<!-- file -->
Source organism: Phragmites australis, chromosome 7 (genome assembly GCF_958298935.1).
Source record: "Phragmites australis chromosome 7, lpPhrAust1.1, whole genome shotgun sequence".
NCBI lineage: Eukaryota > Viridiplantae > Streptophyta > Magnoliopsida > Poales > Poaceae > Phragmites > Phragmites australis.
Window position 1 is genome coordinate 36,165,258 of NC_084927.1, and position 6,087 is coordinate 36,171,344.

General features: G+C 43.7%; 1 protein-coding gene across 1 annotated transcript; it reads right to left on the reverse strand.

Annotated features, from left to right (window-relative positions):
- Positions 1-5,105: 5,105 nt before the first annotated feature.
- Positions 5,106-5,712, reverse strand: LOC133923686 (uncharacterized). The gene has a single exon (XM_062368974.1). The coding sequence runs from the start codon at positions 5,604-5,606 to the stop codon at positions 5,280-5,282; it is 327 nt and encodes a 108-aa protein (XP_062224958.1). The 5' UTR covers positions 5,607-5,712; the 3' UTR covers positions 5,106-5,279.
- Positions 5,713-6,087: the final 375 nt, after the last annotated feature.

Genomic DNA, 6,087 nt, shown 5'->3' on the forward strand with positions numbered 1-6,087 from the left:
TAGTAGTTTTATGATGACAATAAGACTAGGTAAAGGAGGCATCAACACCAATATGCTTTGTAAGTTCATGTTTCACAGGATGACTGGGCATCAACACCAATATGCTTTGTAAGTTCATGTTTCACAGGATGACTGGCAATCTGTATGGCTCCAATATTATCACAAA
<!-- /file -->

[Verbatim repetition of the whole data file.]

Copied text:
Source organism: Phragmites australis, chromosome 7 (genome assembly GCF_958298935.1).
Source record: "Phragmites australis chromosome 7, lpPhrAust1.1, whole genome shotgun sequence".
NCBI lineage: Eukaryota > Viridiplantae > Streptophyta > Magnoliopsida > Poales > Poaceae > Phragmites > Phragmites australis.
Window position 1 is genome coordinate 36,165,258 of NC_084927.1, and position 6,087 is coordinate 36,171,344.

General features: G+C 43.7%; 1 protein-coding gene across 1 annotated transcript; it reads right to left on the reverse strand.

Annotated features, from left to right (window-relative positions):
- Positions 1-5,105: 5,105 nt before the first annotated feature.
- Positions 5,106-5,712, reverse strand: LOC133923686 (uncharacterized). The gene has a single exon (XM_062368974.1). The coding sequence runs from the start codon at positions 5,604-5,606 to the stop codon at positions 5,280-5,282; it is 327 nt and encodes a 108-aa protein (XP_062224958.1). The 5' UTR covers positions 5,607-5,712; the 3' UTR covers positions 5,106-5,279.
- Positions 5,713-6,087: the final 375 nt, after the last annotated feature.

Genomic DNA, 6,087 nt, shown 5'->3' on the forward strand with positions numbered 1-6,087 from the left:
TAGTAGTTTTATGATGACAATAAGACTAGGTAAAGGAGGCATCAACACCAATATGCTTTGTAAGTTCATGTTTCACAGGATGACTGGGCATCAACACCAATATGCTTTGTAAGTTCATGTTTCACAGGATGACTGGCAATCTGTATGGCTCCAATATTATCACAAA